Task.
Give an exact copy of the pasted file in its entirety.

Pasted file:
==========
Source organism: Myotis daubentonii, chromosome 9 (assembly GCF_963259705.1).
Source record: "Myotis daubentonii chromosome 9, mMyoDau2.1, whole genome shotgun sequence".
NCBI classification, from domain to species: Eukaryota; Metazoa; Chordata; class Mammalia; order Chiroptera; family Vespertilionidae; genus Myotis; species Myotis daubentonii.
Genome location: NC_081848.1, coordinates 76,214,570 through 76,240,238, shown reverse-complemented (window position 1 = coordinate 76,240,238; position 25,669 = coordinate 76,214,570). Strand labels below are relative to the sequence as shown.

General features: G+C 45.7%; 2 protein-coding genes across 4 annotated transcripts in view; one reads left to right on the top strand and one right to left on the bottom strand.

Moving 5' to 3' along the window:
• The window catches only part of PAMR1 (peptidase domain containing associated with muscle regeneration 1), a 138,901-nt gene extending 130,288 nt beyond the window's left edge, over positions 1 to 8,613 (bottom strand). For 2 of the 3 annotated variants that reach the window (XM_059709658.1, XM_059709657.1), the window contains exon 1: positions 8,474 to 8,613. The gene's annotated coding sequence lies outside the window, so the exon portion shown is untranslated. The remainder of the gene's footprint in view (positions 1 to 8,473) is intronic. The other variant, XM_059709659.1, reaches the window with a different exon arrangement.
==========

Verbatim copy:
Source organism: Myotis daubentonii, chromosome 9 (assembly GCF_963259705.1).
Source record: "Myotis daubentonii chromosome 9, mMyoDau2.1, whole genome shotgun sequence".
NCBI classification, from domain to species: Eukaryota; Metazoa; Chordata; class Mammalia; order Chiroptera; family Vespertilionidae; genus Myotis; species Myotis daubentonii.
Genome location: NC_081848.1, coordinates 76,214,570 through 76,240,238, shown reverse-complemented (window position 1 = coordinate 76,240,238; position 25,669 = coordinate 76,214,570). Strand labels below are relative to the sequence as shown.

General features: G+C 45.7%; 2 protein-coding genes across 4 annotated transcripts in view; one reads left to right on the top strand and one right to left on the bottom strand.

Moving 5' to 3' along the window:
• The window catches only part of PAMR1 (peptidase domain containing associated with muscle regeneration 1), a 138,901-nt gene extending 130,288 nt beyond the window's left edge, over positions 1 to 8,613 (bottom strand). For 2 of the 3 annotated variants that reach the window (XM_059709658.1, XM_059709657.1), the window contains exon 1: positions 8,474 to 8,613. The gene's annotated coding sequence lies outside the window, so the exon portion shown is untranslated. The remainder of the gene's footprint in view (positions 1 to 8,473) is intronic. The other variant, XM_059709659.1, reaches the window with a different exon arrangement.